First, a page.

Sharell Cook (Interview)

sharell cook

Get Inspired! by Sharell Cook

sharell cooksharell cookDo you wish you could quit your boring 9-5, live in a different part of the globe, have a job which lets you travel, be one of the most popular Expat Bloggers out there, and top it off with a book about this amazing journey?

Need inspiration? You will find plenty of that in our Get Inspired! interview with Sharell Cook.
Click here to buy Sharell’s debut book, Henna for the Broken-Hearted.
Savi’s review of the book.

Tell us about your journey from being an Accountant in Melbourne to a Travel Writer / Blogger living in Mumbai?

The saying that change doesn’t happen overnight is right. The journey was a long one — more than two years in total. And two years of not knowing where I would end up! It involved a personal crisis (which is always good for bringing about change), 6 months paid long service leave from work, a trip to India to do some community work in Kolkata, falling in love, getting an offer to look after a guesthouse in a beach town in Kerala for the tourist season, an “aha” moment when I read an advertisement for a writing course and realised I wanted to become a writer, further wandering around India trying different things (working on a Bollywood set, opening a shop), a marriage proposal, a move to Mumbai, and humble beginnings writing freelance India travel articles.

How did the change in career happen? Was it intentional or things just started falling into place

I was never satisfied in my career as an accountant. I’m a creative person and the environment didn’t suit me. The only thing I enjoyed about my work was research and report writing (and long lunches because I worked for the government!). However, I was totally clueless about what else I’d like to do. Plus, I thought I was too far into my career to start over. It was a very comfortable and stress free job. I wasn’t a risk taker and hated change. The crisis forced me to revaluate my life but I doubt I would’ve made any drastic decisions — if it wasn’t for my trip to India propelling my life off in a whole new direction. So, I guess you could say that things just started falling into place. Doors opened and I went through them. I was fortunate that because I’d worked for the government, I was entitled to 6 months long service leave at half pay. I also had plenty of savings. This allowed me to just go with the flow. I made the decision to say yes to what ever opportunities came up. However, there were plenty of times I wondered where it was all leading, and whether I’d ever find my purpose in life.

If you could go back in time, is there anything you would like to change?

I would’ve been more careful about who I let stay in my house while I was away!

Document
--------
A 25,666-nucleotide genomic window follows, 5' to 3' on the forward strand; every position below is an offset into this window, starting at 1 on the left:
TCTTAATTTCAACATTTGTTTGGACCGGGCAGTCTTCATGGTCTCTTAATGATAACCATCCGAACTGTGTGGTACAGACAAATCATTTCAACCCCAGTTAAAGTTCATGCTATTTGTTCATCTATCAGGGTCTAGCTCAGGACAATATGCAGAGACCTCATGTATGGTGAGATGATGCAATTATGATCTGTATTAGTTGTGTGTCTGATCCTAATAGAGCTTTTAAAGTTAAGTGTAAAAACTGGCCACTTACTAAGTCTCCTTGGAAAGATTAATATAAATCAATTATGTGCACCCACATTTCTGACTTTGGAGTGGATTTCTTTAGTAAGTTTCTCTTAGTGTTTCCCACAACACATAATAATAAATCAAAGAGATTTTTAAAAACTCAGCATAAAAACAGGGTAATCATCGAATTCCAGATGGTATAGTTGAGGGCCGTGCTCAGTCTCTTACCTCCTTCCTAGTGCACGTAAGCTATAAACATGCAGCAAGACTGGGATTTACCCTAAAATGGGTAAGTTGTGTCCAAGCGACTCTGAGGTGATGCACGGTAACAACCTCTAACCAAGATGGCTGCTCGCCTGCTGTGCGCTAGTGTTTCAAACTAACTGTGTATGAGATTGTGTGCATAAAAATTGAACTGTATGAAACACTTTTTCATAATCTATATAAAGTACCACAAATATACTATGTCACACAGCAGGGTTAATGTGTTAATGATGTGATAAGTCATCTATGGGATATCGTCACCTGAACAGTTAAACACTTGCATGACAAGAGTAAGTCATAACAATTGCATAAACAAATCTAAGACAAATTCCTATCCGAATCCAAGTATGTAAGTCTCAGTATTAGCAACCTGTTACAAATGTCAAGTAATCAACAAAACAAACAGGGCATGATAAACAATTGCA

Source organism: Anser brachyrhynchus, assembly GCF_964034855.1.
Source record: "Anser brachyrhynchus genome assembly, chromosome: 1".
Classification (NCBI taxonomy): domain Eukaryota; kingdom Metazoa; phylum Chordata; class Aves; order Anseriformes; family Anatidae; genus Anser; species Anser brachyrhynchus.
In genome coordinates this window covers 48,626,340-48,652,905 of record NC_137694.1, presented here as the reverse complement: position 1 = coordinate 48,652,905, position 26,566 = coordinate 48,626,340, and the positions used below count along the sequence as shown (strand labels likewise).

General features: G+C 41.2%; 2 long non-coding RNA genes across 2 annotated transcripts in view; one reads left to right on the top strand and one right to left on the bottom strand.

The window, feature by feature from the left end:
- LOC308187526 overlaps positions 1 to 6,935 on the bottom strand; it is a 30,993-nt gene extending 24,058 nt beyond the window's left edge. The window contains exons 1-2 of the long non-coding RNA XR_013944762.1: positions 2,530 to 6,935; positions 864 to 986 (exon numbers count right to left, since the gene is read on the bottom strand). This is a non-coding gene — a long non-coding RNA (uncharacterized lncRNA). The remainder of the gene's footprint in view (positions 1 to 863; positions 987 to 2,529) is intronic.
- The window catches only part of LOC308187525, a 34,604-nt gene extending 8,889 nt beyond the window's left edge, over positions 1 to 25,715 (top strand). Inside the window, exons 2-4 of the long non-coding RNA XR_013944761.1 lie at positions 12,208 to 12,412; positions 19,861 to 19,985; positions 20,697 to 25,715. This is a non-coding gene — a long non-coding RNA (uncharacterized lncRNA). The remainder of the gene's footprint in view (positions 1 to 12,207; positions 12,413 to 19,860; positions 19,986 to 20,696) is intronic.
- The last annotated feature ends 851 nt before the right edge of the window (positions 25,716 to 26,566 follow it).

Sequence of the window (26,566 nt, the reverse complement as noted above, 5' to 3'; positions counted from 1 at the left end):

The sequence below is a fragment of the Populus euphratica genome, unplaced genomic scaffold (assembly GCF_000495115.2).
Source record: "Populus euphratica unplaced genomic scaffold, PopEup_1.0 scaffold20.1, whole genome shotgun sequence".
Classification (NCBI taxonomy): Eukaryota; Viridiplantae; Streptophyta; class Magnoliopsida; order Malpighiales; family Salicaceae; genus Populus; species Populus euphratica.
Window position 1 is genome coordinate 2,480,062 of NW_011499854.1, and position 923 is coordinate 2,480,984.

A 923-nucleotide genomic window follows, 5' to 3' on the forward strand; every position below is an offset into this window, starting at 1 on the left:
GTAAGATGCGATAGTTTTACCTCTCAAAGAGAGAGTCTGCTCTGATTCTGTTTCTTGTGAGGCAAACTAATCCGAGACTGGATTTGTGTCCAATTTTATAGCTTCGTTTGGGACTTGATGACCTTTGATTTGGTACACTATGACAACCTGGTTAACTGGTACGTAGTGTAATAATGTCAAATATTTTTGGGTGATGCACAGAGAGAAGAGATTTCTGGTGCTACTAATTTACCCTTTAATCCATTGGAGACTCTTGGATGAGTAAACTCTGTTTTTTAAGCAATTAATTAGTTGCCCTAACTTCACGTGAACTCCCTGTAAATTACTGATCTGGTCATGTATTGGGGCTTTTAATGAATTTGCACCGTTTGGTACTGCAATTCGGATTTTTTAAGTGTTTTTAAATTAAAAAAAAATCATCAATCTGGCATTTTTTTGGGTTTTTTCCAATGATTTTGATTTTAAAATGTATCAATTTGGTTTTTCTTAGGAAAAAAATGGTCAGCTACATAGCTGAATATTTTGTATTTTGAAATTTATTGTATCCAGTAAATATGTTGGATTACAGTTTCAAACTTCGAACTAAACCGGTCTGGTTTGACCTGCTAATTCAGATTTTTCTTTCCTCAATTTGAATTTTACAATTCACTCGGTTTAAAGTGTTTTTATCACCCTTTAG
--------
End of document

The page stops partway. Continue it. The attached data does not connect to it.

How did your family and friends back home take to your decision to move to India?

It was very mixed but I eased them into it. I didn’t just say one day “I’m moving to India!”. It was done in stages for my sanity too. I don’t think I could’ve coped with such an abrupt change. Rather it went something like this: 5 weeks in India, 1 month back home; 3 months in India, 2 months back home (where I even returned to my accounting job when my leave was over, to try and make a go of it, but ended up taking the plunge and quitting); 1 year in India, 5 months back home; then finally the move to Mumbai. BUT I still had a home full of belongings back in Melbourne waiting to be sold off or packed up. It was kind of like my security blanket. After I’d been in Mumbai a year, I went back home and at last finalised everything there.

Tell us about your ‘I should have listened to mom’ moments …

My whole first year in Mumbai was like a continuous “I should’ve listened to mom moment” (except my mum was one of the people encouraging me to move there!). Even though I’d been in India for a couple of years beforehand, actually settling down and living in a housing society is a lot different to traveling around and staying in tourist places. The culture shock was immense. Mumbai was so crowded and dirty. Middle class standard of living was very different to home. I had to get used to a cramped one bedroom apartment, instead of the open spaces of Australia. The neighbours were extremely nosy, not used to having a white person in their midst. I felt like I had no privacy, people turned up all the time on unannounced visits. Or they didn’t turn up when they were supposed to. The internet (which I needed for work) was often dysfunctional. To be honest, if I didn’t have a job I loved, I would’ve most likely fled back to Australia. It felt like India and I were waging war on each other, and of course, India (which doesn’t change for anything or anyone) was winning. Then there was the terrorist attack in Mumbai which left me very disturbed.

How has the past few years changed you as a person?

I’ve become a lot more relaxed and easygoing. I used to be such a control freak but there’s no place for that kind of behaviour in untamed India! I’ve learned the art of patience and acceptance. I also worry less about how things will work out. I guess I’ve developed faith in the universe, and know there’s a plan. I think the rewards are there for those bold enough to take a chance. On the questionable side, I’ve also learned that great Indian survival tactic: the art of lying and telling people what they want to hear.

What made you start blogging about your life in Mumbai?